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November 30, 2000

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MARCH 3, 2000 VOL. 26 NO. 8

Giving It All Away
Free internet access is here, but here to stay?
By ASSIF SHAMEEN

There's something counter-intuitive about the notion that you can make money by giving stuff away. Yet in the wonderland of the Internet space, where dumb ideas are often confused with creative ones and failure is looked upon as a worthwhile learning experience, offering free products and services has become a hallowed tradition. Ever since Microsoft knocked off Netscape by giving away its Internet browser, companies have been falling all over each other to hand out computers, content, software and other goodies as if the World Wide Web were the world's largest charitable institution.

Which it is. This helps to explain why the vast majority of dot-com companies are unprofitable. But, according to industry analysts, the free-stuff business model is not entirely bankrupt. At this stage of Internet development, building market share is crucial, and charity is an effective marketing tool. Two months ago, Starhub, a start-up telecommunications company, introduced free Internet access in Singapore. Starhub faced formidable and entrenched competitors including Pacific Internet, the leading member of a cozy three-ISP oligopoly, so a successful entry was far from assured. But by offering Singaporeans something they'd never had before - no-access-fee Web surfing - Starhub in a matter of weeks grabbed 33% of the market (this after buying local ISP Cyberway, which had a market share of less than 10%) and forced competitors to initiate give-aways of their own. "Overwhelming" was how Tan Tong Hai, general manager of Starhub's Internet service, described consumer response.

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Was it just a gimmick? Perhaps not. Free Internet access services are popular in Europe and are catching on in the U.S. and Australia. In Japan, free ISPs are starting to take market share away from established providers. Most plan to make money by selling advertising on their own Web portals, and in the portal game capturing a large number of consumer eyeballs is an essential first step towards building a viable business. Starhub does not rely solely on advertising. The company expects that by luring in customers with free Net access, it will be able to sell them a variety of telecommunications services (including e-mail, for which Starhub charges $1.17 a month). "Free ISPs are not going to be just a flash in the pan if they can create value-added services" and can keep surfers coming back to their websites, says Matthew McGarvey, regional Internet analyst for International Data Corp. in Hong Kong.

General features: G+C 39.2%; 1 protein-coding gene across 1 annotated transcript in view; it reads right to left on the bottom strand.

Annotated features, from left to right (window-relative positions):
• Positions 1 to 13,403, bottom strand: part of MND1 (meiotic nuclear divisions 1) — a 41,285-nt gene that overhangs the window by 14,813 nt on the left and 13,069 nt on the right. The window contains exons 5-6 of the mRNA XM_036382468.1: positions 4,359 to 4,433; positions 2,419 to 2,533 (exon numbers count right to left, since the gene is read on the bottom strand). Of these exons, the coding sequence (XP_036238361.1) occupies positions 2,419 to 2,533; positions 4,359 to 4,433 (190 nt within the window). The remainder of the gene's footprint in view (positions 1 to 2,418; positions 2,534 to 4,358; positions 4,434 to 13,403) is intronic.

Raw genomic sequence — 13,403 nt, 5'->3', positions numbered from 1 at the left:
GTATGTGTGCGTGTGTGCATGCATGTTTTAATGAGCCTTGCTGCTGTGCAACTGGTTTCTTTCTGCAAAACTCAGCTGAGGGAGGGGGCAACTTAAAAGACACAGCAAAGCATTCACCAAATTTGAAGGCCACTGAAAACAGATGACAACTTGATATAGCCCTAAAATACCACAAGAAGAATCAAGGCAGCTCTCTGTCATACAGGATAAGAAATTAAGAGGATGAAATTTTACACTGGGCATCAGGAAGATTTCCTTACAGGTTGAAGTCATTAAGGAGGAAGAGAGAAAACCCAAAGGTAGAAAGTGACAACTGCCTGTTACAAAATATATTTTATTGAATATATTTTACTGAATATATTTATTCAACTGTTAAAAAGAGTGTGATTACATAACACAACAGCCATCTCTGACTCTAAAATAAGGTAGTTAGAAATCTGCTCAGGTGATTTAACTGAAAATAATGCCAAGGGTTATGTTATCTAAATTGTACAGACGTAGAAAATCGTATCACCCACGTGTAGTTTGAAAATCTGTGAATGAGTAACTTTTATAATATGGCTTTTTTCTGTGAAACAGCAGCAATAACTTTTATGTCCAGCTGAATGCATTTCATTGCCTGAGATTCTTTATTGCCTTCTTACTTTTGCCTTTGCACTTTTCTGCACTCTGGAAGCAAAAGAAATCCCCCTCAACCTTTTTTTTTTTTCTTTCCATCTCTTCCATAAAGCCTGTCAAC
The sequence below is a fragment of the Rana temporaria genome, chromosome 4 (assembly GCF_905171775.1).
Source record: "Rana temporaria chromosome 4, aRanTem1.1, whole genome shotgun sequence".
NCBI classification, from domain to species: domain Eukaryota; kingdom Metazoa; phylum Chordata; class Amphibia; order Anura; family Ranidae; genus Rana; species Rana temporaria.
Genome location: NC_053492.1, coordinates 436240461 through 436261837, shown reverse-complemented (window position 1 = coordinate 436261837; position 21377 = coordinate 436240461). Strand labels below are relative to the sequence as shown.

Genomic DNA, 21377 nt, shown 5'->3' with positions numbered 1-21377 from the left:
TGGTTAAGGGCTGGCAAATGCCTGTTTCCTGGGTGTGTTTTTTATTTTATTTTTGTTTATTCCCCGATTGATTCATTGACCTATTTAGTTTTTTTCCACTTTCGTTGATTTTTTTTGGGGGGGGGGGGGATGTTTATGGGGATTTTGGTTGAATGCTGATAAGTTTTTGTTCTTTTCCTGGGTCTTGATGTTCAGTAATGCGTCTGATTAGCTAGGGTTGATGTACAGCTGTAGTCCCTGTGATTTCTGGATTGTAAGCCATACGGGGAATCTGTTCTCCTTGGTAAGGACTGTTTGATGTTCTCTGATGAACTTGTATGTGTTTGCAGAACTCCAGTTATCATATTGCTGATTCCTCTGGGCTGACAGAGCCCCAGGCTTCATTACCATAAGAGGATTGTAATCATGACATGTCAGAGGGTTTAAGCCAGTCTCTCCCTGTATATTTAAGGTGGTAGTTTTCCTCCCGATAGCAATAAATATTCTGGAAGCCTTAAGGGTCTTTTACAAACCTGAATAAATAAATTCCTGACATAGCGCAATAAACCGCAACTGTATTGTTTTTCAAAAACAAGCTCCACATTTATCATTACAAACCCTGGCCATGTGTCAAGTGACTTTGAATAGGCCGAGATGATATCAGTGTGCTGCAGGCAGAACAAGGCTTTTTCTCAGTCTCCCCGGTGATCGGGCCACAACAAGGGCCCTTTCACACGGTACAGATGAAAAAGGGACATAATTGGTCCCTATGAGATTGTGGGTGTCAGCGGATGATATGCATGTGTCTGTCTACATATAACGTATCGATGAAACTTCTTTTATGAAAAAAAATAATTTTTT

There's another reason why giving away free Net access may ultimately prove workable - or not, depending upon geography. Starhub's service isn't really free at all. In Singapore, consumers have historically had to pay up to .085 cents a minute for local telephone calls - Starhub gets a cut of that revenue for every minute its customers spend connected to the Web, since they must get there by placing a local call. In other places such as Japan, where people pay per-minute phone rates for local calls, consumers are eager to eliminate online access fees. But in areas where local calls are free and ISPs offer unlimited Internet access for a flat monthly fee anyway, the no-charge Internet model has less appeal. That's a big reason why in Hong Kong, where cross-town calls are not metered, free net access hasn't even been attempted even though there are scores of service providers battling for market share.

McGarvey says free-access providers may have staying power, as long as they offer service that is of comparable quality to that of paid providers. "In the ISP business, the key is still the customers' ability to get online quickly," he says. "Quite simply, people are willing to pay for speedy, reliable connectivity. This is a service business and it is the quality of service that really counts."

That fact may prove to ultimately be the undoing of free access. The more successful providers are, the more they must spend on equipment to make sure their growing number of subscribers can reach the Web without getting a busy signal. Maintaining service is not a trivial expense. Last year, Pacific Internet's operating expenses for Singapore were $53 million, and as the company expands costs are going up 10% or more every year, says Pacific Internet CEO Nicholas Lee.

"We did our sums with free ISP," Lee says. He figured there was not enough money to be made by sharing revenue with the phone company. That leaves the portal business. "I can provide [free service] but I need $100 million [Singapore] in either annual advertising revenue or e-commerce revenue or both," says Lee. "In a place as small as Singapore I can't get that this year - or next year or the year after. I will stick to the paid formula. Good luck to Starhub." That's a sentiment all cost-conscious Singaporean webheads can share.


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